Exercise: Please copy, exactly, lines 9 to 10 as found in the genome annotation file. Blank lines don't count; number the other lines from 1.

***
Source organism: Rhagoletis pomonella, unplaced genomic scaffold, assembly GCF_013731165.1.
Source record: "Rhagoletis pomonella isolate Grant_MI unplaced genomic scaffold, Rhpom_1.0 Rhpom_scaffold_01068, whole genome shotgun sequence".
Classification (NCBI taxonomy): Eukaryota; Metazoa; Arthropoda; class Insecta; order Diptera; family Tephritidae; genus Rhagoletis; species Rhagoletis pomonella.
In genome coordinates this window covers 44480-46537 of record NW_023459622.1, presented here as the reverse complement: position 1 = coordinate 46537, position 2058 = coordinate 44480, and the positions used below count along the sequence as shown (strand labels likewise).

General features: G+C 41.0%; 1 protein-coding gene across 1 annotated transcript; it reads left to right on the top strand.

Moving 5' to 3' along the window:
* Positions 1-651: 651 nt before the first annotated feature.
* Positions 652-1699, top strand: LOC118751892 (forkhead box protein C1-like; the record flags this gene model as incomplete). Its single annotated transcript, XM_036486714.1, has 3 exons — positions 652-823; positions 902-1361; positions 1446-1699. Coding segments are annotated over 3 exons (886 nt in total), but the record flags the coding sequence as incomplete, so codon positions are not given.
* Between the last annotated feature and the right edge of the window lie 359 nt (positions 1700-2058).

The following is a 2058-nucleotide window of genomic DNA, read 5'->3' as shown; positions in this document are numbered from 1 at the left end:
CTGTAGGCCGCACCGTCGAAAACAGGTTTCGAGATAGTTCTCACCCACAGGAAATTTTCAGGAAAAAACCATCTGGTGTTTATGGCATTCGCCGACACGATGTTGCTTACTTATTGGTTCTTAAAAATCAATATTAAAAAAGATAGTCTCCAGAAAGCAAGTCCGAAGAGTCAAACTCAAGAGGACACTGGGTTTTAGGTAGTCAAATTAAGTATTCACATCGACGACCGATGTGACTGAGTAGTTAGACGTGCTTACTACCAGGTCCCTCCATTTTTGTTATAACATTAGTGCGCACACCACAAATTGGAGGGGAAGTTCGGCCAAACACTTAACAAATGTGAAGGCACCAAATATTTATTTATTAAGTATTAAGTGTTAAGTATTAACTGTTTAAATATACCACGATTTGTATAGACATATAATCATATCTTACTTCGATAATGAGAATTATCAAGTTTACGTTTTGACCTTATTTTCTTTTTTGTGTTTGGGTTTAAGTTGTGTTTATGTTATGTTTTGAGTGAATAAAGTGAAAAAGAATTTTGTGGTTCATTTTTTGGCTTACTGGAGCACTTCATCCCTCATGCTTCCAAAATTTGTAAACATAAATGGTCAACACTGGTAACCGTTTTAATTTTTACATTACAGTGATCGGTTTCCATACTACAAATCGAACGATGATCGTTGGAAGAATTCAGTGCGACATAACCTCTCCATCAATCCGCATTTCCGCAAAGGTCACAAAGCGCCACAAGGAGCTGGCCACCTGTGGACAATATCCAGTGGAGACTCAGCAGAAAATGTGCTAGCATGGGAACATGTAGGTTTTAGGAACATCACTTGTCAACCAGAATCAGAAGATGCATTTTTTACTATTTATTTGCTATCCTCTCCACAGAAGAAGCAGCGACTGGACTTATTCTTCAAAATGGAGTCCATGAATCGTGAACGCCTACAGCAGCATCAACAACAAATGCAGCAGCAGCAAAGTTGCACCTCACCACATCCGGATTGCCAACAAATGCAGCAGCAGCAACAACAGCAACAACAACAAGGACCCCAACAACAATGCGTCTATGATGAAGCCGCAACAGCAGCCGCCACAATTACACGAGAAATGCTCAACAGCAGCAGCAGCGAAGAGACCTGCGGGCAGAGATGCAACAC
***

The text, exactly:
* Between the last annotated feature and the right edge of the window lie 359 nt (positions 1700-2058).

The following is a 2058-nucleotide window of genomic DNA, read 5'->3' as shown; positions in this document are numbered from 1 at the left end: